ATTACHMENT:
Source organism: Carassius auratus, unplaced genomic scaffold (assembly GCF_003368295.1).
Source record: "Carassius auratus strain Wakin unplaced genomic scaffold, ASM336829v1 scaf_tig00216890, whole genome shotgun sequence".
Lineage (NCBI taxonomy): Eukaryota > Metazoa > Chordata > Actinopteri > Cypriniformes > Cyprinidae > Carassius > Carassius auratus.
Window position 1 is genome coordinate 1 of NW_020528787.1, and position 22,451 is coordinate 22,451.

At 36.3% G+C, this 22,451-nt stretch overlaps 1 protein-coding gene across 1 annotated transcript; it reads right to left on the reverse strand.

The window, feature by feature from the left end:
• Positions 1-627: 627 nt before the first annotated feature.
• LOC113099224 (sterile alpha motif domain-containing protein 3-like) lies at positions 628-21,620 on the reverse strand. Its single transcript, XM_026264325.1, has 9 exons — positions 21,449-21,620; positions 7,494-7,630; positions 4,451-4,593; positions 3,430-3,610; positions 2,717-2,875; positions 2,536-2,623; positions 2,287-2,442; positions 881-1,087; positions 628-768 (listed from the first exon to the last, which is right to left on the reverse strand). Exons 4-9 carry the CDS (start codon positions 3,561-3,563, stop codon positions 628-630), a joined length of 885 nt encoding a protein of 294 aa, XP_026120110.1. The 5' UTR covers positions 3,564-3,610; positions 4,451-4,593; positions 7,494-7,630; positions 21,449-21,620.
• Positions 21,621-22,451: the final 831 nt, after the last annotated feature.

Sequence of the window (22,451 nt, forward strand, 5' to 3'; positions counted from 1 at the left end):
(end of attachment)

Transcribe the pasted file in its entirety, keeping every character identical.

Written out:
Source organism: Carassius auratus, unplaced genomic scaffold (assembly GCF_003368295.1).
Source record: "Carassius auratus strain Wakin unplaced genomic scaffold, ASM336829v1 scaf_tig00216890, whole genome shotgun sequence".
Lineage (NCBI taxonomy): Eukaryota > Metazoa > Chordata > Actinopteri > Cypriniformes > Cyprinidae > Carassius > Carassius auratus.
Window position 1 is genome coordinate 1 of NW_020528787.1, and position 22,451 is coordinate 22,451.

At 36.3% G+C, this 22,451-nt stretch overlaps 1 protein-coding gene across 1 annotated transcript; it reads right to left on the reverse strand.

The window, feature by feature from the left end:
• Positions 1-627: 627 nt before the first annotated feature.
• LOC113099224 (sterile alpha motif domain-containing protein 3-like) lies at positions 628-21,620 on the reverse strand. Its single transcript, XM_026264325.1, has 9 exons — positions 21,449-21,620; positions 7,494-7,630; positions 4,451-4,593; positions 3,430-3,610; positions 2,717-2,875; positions 2,536-2,623; positions 2,287-2,442; positions 881-1,087; positions 628-768 (listed from the first exon to the last, which is right to left on the reverse strand). Exons 4-9 carry the CDS (start codon positions 3,561-3,563, stop codon positions 628-630), a joined length of 885 nt encoding a protein of 294 aa, XP_026120110.1. The 5' UTR covers positions 3,564-3,610; positions 4,451-4,593; positions 7,494-7,630; positions 21,449-21,620.
• Positions 21,621-22,451: the final 831 nt, after the last annotated feature.

Sequence of the window (22,451 nt, forward strand, 5' to 3'; positions counted from 1 at the left end):